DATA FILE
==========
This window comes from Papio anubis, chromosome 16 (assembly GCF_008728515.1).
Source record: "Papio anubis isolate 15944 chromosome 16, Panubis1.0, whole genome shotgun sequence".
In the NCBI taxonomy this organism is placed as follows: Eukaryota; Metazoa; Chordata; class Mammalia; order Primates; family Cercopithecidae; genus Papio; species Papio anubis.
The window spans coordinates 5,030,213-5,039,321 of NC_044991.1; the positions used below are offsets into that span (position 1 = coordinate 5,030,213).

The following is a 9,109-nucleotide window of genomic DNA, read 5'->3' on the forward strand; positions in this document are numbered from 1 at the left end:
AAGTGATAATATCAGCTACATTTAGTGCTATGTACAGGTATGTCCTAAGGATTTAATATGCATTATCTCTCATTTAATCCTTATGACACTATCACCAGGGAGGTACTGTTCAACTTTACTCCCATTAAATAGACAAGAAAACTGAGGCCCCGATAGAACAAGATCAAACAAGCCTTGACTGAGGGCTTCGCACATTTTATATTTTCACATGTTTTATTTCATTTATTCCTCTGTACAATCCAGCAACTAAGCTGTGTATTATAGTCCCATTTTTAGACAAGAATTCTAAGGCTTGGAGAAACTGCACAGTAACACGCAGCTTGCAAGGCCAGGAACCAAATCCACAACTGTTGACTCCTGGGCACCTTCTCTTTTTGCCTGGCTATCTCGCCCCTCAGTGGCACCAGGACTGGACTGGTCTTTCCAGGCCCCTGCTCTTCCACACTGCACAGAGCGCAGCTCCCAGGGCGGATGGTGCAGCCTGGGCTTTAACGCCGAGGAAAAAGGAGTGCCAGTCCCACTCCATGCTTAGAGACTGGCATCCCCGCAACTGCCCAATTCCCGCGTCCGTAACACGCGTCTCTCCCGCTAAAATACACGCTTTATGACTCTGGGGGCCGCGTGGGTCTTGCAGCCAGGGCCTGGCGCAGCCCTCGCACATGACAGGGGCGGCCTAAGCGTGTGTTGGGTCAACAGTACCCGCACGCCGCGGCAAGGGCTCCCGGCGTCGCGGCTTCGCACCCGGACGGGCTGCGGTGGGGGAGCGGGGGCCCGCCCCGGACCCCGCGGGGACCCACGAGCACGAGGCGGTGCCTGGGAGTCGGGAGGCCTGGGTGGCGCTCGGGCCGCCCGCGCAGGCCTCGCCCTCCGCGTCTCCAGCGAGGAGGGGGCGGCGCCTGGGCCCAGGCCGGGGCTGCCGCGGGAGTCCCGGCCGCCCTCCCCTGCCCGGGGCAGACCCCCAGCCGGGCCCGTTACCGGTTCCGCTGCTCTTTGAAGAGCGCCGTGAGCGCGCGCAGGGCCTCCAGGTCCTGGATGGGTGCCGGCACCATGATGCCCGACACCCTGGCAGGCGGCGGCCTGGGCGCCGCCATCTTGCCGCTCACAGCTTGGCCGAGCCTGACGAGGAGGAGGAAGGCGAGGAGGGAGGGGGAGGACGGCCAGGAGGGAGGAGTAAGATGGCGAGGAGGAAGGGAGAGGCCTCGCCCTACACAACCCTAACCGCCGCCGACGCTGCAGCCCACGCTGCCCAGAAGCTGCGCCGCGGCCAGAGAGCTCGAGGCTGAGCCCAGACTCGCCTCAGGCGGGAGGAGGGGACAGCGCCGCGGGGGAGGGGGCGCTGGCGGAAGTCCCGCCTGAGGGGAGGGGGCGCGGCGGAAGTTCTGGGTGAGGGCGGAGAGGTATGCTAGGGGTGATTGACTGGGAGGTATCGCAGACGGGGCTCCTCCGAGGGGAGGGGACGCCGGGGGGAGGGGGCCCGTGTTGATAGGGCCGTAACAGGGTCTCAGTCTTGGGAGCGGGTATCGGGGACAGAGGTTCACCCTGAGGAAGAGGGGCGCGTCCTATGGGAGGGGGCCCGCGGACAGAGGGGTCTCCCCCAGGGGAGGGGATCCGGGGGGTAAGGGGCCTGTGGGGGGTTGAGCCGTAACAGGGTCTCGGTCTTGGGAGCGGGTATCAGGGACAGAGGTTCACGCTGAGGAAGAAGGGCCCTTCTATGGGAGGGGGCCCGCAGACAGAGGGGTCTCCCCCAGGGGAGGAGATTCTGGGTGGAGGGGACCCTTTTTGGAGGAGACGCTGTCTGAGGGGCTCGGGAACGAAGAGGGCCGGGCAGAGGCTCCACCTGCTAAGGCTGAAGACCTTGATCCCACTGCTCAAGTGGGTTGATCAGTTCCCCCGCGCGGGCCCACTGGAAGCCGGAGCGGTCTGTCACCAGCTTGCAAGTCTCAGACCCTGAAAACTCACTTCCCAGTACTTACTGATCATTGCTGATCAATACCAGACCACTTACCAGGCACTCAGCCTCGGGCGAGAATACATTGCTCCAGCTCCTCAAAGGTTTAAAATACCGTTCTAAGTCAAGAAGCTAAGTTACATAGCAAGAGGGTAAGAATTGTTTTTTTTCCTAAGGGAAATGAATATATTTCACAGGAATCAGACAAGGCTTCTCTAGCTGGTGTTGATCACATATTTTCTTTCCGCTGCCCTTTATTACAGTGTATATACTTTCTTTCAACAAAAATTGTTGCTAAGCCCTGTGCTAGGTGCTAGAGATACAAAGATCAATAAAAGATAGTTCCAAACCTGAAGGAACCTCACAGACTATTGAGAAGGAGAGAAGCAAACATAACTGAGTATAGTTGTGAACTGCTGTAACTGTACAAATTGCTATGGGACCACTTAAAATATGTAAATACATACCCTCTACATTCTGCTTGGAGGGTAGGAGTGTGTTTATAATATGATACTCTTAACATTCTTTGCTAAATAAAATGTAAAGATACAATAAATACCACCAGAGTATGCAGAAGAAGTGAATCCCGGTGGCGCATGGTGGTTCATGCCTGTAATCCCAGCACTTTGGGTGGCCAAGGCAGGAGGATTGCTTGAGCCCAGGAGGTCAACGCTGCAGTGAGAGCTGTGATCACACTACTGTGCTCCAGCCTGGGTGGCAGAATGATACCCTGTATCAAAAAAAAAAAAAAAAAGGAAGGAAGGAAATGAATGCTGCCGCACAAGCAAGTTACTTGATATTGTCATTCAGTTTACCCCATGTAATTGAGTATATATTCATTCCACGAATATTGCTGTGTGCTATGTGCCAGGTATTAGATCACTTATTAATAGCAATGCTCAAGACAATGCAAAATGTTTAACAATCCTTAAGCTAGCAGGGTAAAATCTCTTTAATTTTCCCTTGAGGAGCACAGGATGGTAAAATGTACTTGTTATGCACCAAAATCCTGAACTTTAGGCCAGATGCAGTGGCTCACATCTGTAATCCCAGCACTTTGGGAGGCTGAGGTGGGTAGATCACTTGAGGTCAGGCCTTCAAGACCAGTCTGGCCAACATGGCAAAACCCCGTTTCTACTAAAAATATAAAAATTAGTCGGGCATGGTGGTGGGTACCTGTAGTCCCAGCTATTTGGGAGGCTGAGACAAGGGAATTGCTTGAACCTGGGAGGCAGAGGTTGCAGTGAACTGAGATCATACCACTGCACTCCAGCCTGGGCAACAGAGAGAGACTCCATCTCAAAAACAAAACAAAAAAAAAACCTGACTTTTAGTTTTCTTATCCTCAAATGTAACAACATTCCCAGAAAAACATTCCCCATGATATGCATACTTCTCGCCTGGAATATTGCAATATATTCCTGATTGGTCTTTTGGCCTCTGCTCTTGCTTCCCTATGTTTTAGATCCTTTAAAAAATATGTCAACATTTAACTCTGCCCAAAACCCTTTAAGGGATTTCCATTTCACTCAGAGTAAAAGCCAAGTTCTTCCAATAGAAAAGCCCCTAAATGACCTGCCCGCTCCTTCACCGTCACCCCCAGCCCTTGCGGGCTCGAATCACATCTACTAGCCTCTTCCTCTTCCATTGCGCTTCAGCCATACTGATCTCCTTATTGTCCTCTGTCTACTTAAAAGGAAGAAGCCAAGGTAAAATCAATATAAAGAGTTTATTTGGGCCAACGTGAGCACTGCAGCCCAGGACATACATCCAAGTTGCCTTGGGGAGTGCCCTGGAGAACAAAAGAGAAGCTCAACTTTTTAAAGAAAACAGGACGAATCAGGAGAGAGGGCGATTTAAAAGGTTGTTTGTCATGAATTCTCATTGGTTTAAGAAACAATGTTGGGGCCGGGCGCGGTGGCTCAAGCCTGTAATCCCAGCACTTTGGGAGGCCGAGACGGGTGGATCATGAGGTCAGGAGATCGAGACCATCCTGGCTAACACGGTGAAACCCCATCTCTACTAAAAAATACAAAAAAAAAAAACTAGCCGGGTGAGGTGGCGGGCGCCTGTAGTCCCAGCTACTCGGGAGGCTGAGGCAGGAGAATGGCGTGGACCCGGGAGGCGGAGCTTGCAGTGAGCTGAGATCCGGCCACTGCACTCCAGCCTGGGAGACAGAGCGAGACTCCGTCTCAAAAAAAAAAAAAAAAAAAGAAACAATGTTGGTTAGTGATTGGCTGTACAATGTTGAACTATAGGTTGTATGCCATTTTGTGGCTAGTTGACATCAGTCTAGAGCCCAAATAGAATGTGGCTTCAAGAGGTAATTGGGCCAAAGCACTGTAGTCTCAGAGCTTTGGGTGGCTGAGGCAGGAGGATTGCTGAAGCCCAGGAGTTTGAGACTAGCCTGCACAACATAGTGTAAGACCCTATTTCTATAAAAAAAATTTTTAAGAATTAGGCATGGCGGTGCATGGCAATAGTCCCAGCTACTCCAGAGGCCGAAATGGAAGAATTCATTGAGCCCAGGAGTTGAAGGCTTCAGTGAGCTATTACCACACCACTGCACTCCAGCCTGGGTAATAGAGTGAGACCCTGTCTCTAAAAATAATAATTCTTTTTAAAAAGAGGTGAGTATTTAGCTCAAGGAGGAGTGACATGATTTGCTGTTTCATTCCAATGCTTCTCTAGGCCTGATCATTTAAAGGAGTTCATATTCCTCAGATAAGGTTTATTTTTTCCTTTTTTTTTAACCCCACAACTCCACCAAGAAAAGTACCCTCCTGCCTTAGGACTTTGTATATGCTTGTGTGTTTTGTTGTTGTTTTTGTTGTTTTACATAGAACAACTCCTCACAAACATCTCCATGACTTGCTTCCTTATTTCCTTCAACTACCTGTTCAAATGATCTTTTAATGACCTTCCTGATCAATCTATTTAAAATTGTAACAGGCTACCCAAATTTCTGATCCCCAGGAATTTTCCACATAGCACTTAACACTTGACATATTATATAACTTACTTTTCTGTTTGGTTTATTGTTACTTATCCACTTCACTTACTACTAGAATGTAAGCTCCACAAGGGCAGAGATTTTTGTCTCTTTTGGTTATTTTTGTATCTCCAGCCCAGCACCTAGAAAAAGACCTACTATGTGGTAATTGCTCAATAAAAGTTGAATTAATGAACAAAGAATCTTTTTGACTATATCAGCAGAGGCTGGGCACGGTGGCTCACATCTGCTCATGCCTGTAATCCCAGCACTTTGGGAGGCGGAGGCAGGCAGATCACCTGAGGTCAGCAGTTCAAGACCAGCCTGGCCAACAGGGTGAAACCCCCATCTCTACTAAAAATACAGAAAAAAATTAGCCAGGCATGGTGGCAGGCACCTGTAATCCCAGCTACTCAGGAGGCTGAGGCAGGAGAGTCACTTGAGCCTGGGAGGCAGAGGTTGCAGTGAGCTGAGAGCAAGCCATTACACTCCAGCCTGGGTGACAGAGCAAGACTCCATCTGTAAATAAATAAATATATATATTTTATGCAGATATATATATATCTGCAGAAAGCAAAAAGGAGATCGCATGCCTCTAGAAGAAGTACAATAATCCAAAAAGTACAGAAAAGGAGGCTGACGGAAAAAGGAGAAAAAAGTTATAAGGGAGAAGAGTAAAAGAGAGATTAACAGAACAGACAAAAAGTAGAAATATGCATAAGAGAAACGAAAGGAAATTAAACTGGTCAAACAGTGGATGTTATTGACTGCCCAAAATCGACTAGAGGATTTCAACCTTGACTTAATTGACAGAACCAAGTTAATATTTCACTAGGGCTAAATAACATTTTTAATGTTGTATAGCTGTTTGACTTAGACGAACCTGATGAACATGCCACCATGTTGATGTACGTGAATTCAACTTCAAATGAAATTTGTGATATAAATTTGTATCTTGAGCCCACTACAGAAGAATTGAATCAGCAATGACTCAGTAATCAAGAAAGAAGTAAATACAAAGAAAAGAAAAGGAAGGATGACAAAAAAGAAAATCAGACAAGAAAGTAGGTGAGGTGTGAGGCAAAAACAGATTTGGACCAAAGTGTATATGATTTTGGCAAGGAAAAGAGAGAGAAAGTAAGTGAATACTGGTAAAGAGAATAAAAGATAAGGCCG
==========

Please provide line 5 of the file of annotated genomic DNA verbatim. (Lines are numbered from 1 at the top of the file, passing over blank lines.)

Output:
The following is a 9,109-nucleotide window of genomic DNA, read 5'->3' on the forward strand; positions in this document are numbered from 1 at the left end: